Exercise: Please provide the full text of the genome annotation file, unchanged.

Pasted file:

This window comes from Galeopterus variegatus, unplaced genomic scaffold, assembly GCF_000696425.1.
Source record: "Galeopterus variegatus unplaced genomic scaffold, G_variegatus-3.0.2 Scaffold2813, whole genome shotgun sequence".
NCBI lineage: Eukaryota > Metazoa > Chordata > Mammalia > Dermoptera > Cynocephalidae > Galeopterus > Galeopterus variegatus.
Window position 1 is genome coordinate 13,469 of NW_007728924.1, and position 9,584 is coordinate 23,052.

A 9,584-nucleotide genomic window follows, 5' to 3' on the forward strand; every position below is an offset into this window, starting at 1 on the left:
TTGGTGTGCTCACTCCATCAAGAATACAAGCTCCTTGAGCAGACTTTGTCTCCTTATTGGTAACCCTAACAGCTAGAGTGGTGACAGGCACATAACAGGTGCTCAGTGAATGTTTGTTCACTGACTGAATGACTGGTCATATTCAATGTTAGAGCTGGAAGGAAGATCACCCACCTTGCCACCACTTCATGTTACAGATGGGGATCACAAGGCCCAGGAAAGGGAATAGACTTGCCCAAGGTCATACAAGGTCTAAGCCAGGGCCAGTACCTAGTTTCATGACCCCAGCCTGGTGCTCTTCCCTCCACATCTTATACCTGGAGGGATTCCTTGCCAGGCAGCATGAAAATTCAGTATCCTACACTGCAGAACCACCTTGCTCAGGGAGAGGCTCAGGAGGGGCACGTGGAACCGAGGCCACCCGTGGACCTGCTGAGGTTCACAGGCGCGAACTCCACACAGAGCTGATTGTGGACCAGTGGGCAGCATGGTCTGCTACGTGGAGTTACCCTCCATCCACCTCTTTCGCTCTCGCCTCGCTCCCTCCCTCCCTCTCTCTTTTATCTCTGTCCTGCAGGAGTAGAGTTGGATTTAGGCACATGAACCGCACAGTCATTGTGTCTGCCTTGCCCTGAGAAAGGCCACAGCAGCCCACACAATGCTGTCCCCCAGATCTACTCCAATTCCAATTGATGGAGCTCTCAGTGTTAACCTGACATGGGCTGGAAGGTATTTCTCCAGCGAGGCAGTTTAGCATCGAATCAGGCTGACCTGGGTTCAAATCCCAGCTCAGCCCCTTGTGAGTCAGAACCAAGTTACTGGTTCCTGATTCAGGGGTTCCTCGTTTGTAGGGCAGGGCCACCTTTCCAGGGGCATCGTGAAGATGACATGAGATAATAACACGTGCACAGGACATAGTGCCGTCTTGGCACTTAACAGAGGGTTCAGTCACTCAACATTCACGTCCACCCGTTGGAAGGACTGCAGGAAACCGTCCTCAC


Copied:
This window comes from Galeopterus variegatus, unplaced genomic scaffold, assembly GCF_000696425.1.
Source record: "Galeopterus variegatus unplaced genomic scaffold, G_variegatus-3.0.2 Scaffold2813, whole genome shotgun sequence".
NCBI lineage: Eukaryota > Metazoa > Chordata > Mammalia > Dermoptera > Cynocephalidae > Galeopterus > Galeopterus variegatus.
Window position 1 is genome coordinate 13,469 of NW_007728924.1, and position 9,584 is coordinate 23,052.

A 9,584-nucleotide genomic window follows, 5' to 3' on the forward strand; every position below is an offset into this window, starting at 1 on the left:
TTGGTGTGCTCACTCCATCAAGAATACAAGCTCCTTGAGCAGACTTTGTCTCCTTATTGGTAACCCTAACAGCTAGAGTGGTGACAGGCACATAACAGGTGCTCAGTGAATGTTTGTTCACTGACTGAATGACTGGTCATATTCAATGTTAGAGCTGGAAGGAAGATCACCCACCTTGCCACCACTTCATGTTACAGATGGGGATCACAAGGCCCAGGAAAGGGAATAGACTTGCCCAAGGTCATACAAGGTCTAAGCCAGGGCCAGTACCTAGTTTCATGACCCCAGCCTGGTGCTCTTCCCTCCACATCTTATACCTGGAGGGATTCCTTGCCAGGCAGCATGAAAATTCAGTATCCTACACTGCAGAACCACCTTGCTCAGGGAGAGGCTCAGGAGGGGCACGTGGAACCGAGGCCACCCGTGGACCTGCTGAGGTTCACAGGCGCGAACTCCACACAGAGCTGATTGTGGACCAGTGGGCAGCATGGTCTGCTACGTGGAGTTACCCTCCATCCACCTCTTTCGCTCTCGCCTCGCTCCCTCCCTCCCTCTCTCTTTTATCTCTGTCCTGCAGGAGTAGAGTTGGATTTAGGCACATGAACCGCACAGTCATTGTGTCTGCCTTGCCCTGAGAAAGGCCACAGCAGCCCACACAATGCTGTCCCCCAGATCTACTCCAATTCCAATTGATGGAGCTCTCAGTGTTAACCTGACATGGGCTGGAAGGTATTTCTCCAGCGAGGCAGTTTAGCATCGAATCAGGCTGACCTGGGTTCAAATCCCAGCTCAGCCCCTTGTGAGTCAGAACCAAGTTACTGGTTCCTGATTCAGGGGTTCCTCGTTTGTAGGGCAGGGCCACCTTTCCAGGGGCATCGTGAAGATGACATGAGATAATAACACGTGCACAGGACATAGTGCCGTCTTGGCACTTAACAGAGGGTTCAGTCACTCAACATTCACGTCCACCCGTTGGAAGGACTGCAGGAAACCGTCCTCAC